v. 8. And I will encamp about Mine house, not merely the Temple, but the renewed people, as representative of the Church which was to be established, because of the army, because of him that passeth by, and because of him that returneth, enemies marching to and fro, looking for an opportunity to attack; and no oppressor shall pass through them any more, no enemy daring to disturb the Lord's people, His holy Church; for now have I seen with Mine eyes, He was exercising His providential control and the power of His mercy. Thus the Lord reigns in the midst of His enemies, over-throwing those who refuse to submit, but always gaining some also for His adherents.
Zion's King of Peace and his Salvation
v. 9. Rejoice greatly, 0 daughter of Zion! the members of the Lord's people; shout, O daughter of Jerusalem! with a shout of gladness. Behold, thy King cometh unto thee, the Messiah Himself appearing in her midst; He is just, possessing righteousness as the first requisite of a true ruler, and having salvation, bearing the salvation which the Lord had planned, lowly, and riding upon an ass and upon a colt, the foal of an ass. This passage is rightly quoted by Matthew 21:4, and John 12:15, as having been fulfilled when the Lord entered Jerusalem on the Sunday before His death. The King Messiah was to rise through lowliness and suffering to the might and glory which was hidden in Him even in the state of His humiliation, but which He is now using to full extent in His state of exaltation.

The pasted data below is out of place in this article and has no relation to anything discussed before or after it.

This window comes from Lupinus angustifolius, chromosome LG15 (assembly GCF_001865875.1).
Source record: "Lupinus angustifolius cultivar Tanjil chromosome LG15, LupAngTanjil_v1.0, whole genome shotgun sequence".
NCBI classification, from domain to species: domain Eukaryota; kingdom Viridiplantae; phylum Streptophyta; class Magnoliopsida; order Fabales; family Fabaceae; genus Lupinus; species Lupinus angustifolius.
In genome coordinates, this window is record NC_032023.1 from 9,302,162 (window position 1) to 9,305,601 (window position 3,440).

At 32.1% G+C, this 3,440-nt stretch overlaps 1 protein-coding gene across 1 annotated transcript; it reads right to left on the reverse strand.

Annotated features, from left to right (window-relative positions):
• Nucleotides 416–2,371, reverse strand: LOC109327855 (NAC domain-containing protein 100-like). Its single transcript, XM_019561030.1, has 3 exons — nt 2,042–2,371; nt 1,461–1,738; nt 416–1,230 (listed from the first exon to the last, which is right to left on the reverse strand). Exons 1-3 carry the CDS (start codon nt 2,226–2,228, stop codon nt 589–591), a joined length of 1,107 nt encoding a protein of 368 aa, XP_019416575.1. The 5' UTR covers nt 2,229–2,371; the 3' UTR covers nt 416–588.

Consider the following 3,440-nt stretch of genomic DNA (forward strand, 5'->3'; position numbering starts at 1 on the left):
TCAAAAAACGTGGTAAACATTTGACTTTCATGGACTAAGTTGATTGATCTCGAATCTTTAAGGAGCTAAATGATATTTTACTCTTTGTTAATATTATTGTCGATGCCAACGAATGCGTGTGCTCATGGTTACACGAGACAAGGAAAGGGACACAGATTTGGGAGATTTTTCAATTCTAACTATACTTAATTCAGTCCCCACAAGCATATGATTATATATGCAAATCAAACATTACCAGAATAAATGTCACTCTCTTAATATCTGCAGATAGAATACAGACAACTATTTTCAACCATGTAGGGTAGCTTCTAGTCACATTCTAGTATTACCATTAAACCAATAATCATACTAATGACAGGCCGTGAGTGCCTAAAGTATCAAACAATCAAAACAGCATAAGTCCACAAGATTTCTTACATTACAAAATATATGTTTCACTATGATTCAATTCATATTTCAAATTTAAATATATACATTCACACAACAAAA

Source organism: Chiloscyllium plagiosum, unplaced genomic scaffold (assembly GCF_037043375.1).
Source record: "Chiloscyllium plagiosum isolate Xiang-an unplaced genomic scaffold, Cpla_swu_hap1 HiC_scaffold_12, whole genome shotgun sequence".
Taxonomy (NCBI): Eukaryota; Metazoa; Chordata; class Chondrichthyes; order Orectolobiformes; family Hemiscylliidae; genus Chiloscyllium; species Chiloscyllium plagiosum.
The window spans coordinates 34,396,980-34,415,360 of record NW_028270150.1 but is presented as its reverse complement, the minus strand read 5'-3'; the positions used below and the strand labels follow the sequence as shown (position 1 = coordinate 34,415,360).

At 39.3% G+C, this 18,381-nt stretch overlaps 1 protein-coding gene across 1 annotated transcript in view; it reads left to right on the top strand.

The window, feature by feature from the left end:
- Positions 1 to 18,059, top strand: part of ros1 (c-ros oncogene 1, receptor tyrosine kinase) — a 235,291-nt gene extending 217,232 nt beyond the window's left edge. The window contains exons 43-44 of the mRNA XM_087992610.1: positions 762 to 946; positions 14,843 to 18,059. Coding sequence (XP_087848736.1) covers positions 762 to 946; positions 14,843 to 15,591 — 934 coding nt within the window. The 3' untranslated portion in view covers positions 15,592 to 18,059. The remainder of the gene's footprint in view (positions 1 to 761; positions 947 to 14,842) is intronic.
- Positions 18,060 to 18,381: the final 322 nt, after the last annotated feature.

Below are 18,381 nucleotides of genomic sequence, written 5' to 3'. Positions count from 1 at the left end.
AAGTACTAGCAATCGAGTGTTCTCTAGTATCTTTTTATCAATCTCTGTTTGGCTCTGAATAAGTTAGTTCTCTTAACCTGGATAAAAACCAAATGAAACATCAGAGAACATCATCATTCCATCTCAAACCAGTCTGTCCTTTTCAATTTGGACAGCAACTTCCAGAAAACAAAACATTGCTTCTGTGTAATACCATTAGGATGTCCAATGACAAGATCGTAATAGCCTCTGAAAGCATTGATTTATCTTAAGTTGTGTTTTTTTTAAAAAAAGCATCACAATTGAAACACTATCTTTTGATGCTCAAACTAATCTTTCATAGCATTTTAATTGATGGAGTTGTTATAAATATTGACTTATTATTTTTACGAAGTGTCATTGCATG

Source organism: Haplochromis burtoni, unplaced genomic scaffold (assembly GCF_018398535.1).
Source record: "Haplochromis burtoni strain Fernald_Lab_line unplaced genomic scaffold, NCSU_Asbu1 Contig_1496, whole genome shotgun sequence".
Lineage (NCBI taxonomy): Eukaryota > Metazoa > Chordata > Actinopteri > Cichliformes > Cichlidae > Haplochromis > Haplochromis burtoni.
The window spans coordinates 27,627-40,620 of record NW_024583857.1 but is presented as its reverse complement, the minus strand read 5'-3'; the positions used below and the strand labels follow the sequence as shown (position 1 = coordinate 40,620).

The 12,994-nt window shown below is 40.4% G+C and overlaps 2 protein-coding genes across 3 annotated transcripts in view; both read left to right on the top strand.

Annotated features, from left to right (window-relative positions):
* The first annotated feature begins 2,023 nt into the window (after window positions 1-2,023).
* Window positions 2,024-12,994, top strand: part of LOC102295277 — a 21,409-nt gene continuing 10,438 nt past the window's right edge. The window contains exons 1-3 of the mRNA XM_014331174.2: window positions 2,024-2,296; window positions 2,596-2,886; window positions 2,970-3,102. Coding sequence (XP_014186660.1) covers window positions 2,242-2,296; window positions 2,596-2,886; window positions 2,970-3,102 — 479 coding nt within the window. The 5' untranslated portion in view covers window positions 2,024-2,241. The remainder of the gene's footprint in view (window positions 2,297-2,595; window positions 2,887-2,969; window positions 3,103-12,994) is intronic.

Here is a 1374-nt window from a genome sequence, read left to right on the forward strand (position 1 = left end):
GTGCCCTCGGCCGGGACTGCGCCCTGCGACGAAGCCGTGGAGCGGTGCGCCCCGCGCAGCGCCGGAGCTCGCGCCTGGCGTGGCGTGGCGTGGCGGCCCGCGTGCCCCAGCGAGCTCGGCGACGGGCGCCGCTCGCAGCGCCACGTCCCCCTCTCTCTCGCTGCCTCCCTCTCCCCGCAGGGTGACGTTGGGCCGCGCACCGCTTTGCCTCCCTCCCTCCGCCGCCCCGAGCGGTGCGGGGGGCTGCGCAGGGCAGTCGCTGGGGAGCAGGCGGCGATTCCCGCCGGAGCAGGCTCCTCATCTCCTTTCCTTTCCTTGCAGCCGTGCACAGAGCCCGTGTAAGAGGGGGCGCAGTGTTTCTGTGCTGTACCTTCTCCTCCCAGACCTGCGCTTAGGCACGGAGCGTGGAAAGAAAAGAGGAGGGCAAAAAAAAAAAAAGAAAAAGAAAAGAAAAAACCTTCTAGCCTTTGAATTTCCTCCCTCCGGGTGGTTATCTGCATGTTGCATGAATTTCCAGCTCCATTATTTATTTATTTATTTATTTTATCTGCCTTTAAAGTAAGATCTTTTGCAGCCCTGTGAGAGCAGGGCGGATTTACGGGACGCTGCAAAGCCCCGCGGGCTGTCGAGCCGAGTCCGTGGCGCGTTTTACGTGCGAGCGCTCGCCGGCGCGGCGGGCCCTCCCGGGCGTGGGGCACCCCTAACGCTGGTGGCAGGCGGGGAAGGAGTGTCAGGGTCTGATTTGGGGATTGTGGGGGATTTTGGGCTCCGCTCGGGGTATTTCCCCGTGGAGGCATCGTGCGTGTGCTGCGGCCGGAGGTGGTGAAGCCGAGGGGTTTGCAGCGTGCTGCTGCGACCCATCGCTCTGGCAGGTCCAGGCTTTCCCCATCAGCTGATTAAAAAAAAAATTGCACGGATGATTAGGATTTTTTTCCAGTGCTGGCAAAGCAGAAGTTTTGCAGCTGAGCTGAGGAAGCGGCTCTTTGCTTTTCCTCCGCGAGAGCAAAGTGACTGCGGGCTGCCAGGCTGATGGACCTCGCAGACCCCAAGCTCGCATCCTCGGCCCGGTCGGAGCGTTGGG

v. 10. And I will cut off the chariot from Ephralm and the horse from Jerusalem, as the means by which the kingdoms of this world establish and extend their power; and the battle-bow shall be cut off, for the Lord does not build His kingdom with might of arms, since His kingdom is not of this world; and He shall speak peace unto the heathen, this being the gist of His Gospel-message; and His dominion shall be from sea even to sea, and from the river, the Euphrates, as the extreme eastern boundary of the then known world, even to the ends of the earth, that is, Messiah's kingdom would be established throughout the earth, it would be a universal kingdom.
v. 11. As for thee also, so the Lord addresses the entire nation of His people, which afterward, in the ideal sense, merged into His Church, by the blood of thy covenant, on account of the blood of the covenant, Exodus 24:8, by which Israel was separated from the rest of the nations and accepted into the most intimate fellowship with the Lord, I have sent forth thy prisoners out of the pit wherein is no water, delivering them from the oppression of the world-power, from all the hostile forces of the earth.